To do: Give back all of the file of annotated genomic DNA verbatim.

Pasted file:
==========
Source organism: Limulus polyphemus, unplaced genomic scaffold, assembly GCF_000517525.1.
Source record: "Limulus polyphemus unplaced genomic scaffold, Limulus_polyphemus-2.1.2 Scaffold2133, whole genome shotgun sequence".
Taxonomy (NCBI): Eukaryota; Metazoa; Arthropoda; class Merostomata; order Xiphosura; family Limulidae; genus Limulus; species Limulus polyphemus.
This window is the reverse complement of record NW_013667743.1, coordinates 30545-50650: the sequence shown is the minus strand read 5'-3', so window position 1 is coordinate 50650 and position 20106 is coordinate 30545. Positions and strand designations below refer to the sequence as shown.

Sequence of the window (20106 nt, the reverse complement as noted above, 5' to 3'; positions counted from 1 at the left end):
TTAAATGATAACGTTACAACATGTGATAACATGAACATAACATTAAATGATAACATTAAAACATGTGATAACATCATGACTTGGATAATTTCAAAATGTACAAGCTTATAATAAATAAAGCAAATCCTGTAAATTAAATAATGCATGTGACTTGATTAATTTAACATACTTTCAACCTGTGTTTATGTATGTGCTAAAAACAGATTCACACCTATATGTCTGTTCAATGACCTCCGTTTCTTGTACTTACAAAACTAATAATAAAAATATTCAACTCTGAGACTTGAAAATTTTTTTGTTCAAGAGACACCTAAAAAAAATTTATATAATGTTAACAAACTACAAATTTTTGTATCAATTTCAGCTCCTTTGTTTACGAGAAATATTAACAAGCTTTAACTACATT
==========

Source organism: Limulus polyphemus, unplaced genomic scaffold, assembly GCF_000517525.1.
Source record: "Limulus polyphemus unplaced genomic scaffold, Limulus_polyphemus-2.1.2 Scaffold2133, whole genome shotgun sequence".
Taxonomy (NCBI): Eukaryota; Metazoa; Arthropoda; class Merostomata; order Xiphosura; family Limulidae; genus Limulus; species Limulus polyphemus.
This window is the reverse complement of record NW_013667743.1, coordinates 30545-50650: the sequence shown is the minus strand read 5'-3', so window position 1 is coordinate 50650 and position 20106 is coordinate 30545. Positions and strand designations below refer to the sequence as shown.

Sequence of the window (20106 nt, the reverse complement as noted above, 5' to 3'; positions counted from 1 at the left end):
TTAAATGATAACGTTACAACATGTGATAACATGAACATAACATTAAATGATAACATTAAAACATGTGATAACATCATGACTTGGATAATTTCAAAATGTACAAGCTTATAATAAATAAAGCAAATCCTGTAAATTAAATAATGCATGTGACTTGATTAATTTAACATACTTTCAACCTGTGTTTATGTATGTGCTAAAAACAGATTCACACCTATATGTCTGTTCAATGACCTCCGTTTCTTGTACTTACAAAACTAATAATAAAAATATTCAACTCTGAGACTTGAAAATTTTTTTGTTCAAGAGACACCTAAAAAAAATTTATATAATGTTAACAAACTACAAATTTTTGTATCAATTTCAGCTCCTTTGTTTACGAGAAATATTAACAAGCTTTAACTACATT